VI. — Second Catalogue of Mollusca recently added to the Fauna of the New England Coast and the adjacent parts of the Atlantic, consisting mostly of Deep-Sea Species, with Notes on others previously recorded. By A. E. Verrill. [Published by permission of tlie U. S. Fish Commission.] The following paper was originally intended to form merely a brief supplement to the Catalogue published by nie, in 1882, in Vol. V. of these tx-ansactions, to include such con-ections and additions as had been noticed up to date. But the discovery of a very large number of interesting additional species, many of them new, during the deep-sea dredging cruises of the Fish Commission Steamer, Albatross, in 1883, made it desirable to extend the paper so as to include many of the more important of these discoveries. This has caused delay in the printing of the paper and much increased its length, and, as I hope, its value. Many of the additions made in 1883 are from much deeper water than we had pi-eviously explored (1,000 to 2,900 fath-oms), and consequently from a greater distance at sea; so that these cannot properly be regarded as pertaining particularly to the " New England fauna." They belong rather to the general deep-sea fauna of the western Atlantic. Others are from the deep waters of the con-tinental slope, beneath the Gulf Stream, in 100 to 600 fathoms. As these deep-sea forms are likely to extend all along our coast, at simi-lar depths, and even to foreign waters, I have not thought it desir-able to exclude from this paper any deep water species because of its having been taken even as far south as off Cape Hatteras, which was nearly the southern limit of the dredgings of the Albatross in 1883. But I have excluded the strictly southern shallow water forms, dredged at moderate depths off the coasts of North Carolina and Virginia, though many of them are new additions to the fauna of our coast. There are, doubtless, to be added to our list many species of small and difficult shells, belonging to certain groups that have not yet been fully examined, or of which we have taken only imperfect examples. These will chiefly belong to the Bidlidm, Turhonilla, Odostomia, Cryptodon ^ and Yoldia. I am greatly indebted to the skill of Mr. J. H. Emerton for the unusually accurate illustrations, and to the U. g. Fish Commission for the privilege of using them in this place. Trans. Conn. Acad.. Vol. VI. 18 April Vl, 1884.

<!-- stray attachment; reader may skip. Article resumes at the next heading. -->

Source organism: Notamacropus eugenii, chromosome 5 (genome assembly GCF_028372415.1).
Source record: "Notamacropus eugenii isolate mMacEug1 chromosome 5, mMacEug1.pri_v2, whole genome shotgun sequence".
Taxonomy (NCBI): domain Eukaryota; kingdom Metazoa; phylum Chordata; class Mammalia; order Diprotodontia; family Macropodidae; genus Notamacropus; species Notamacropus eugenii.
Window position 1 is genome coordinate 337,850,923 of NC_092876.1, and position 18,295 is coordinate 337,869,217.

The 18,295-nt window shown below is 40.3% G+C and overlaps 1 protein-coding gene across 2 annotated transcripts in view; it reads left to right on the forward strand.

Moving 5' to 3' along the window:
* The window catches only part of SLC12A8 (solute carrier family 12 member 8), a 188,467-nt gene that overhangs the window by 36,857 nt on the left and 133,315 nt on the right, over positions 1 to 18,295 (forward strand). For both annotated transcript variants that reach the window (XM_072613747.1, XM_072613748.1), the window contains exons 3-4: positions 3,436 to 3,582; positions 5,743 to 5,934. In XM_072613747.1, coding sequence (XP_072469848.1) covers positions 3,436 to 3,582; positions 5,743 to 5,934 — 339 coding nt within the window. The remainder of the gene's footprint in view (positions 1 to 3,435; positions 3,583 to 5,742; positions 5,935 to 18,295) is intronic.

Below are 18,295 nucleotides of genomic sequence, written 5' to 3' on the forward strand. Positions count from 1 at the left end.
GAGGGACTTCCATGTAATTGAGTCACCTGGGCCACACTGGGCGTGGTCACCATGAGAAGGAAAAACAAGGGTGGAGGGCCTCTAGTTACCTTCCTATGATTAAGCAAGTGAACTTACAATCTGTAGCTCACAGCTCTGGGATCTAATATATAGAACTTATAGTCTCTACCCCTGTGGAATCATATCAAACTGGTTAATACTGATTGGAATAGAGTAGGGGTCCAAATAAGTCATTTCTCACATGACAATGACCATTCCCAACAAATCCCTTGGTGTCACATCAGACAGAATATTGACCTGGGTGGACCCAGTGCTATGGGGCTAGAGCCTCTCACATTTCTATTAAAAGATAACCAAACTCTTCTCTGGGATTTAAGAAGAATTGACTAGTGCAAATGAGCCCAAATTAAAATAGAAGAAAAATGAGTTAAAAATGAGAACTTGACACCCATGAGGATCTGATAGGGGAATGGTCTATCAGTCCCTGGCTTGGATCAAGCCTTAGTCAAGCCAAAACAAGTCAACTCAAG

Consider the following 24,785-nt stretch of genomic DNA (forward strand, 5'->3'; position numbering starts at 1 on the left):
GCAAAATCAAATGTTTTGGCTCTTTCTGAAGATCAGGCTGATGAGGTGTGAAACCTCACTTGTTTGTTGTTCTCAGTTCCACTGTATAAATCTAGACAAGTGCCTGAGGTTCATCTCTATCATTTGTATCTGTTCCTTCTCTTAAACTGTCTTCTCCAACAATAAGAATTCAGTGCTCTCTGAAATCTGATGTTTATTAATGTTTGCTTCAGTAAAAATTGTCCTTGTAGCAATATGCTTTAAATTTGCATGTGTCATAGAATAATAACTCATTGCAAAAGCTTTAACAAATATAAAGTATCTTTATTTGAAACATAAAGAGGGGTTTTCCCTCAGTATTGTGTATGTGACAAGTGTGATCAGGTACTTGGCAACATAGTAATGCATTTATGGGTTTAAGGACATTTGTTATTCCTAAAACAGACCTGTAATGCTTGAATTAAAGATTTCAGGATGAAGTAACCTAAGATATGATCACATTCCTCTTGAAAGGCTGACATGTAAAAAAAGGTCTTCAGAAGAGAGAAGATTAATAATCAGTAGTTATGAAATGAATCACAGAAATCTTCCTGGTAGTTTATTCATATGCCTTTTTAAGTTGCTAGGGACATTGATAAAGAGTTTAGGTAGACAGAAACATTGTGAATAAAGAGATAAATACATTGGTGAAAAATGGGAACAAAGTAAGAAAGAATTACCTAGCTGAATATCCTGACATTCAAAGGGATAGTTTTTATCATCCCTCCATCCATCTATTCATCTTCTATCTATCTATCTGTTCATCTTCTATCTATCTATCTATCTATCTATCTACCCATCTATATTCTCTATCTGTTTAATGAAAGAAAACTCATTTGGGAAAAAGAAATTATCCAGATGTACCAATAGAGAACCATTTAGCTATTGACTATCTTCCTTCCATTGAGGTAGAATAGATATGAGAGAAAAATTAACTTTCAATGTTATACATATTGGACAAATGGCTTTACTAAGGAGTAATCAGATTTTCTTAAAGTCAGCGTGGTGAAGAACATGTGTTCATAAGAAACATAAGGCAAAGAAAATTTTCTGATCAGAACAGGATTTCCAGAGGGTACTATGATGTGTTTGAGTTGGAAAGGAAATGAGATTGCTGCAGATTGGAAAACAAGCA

Second catalogue of Mollusca recently added to the fauna of the New England coast and the adjacent parts of the Atlantic, consisting mostly of deep sea species, with notes on others previously recorded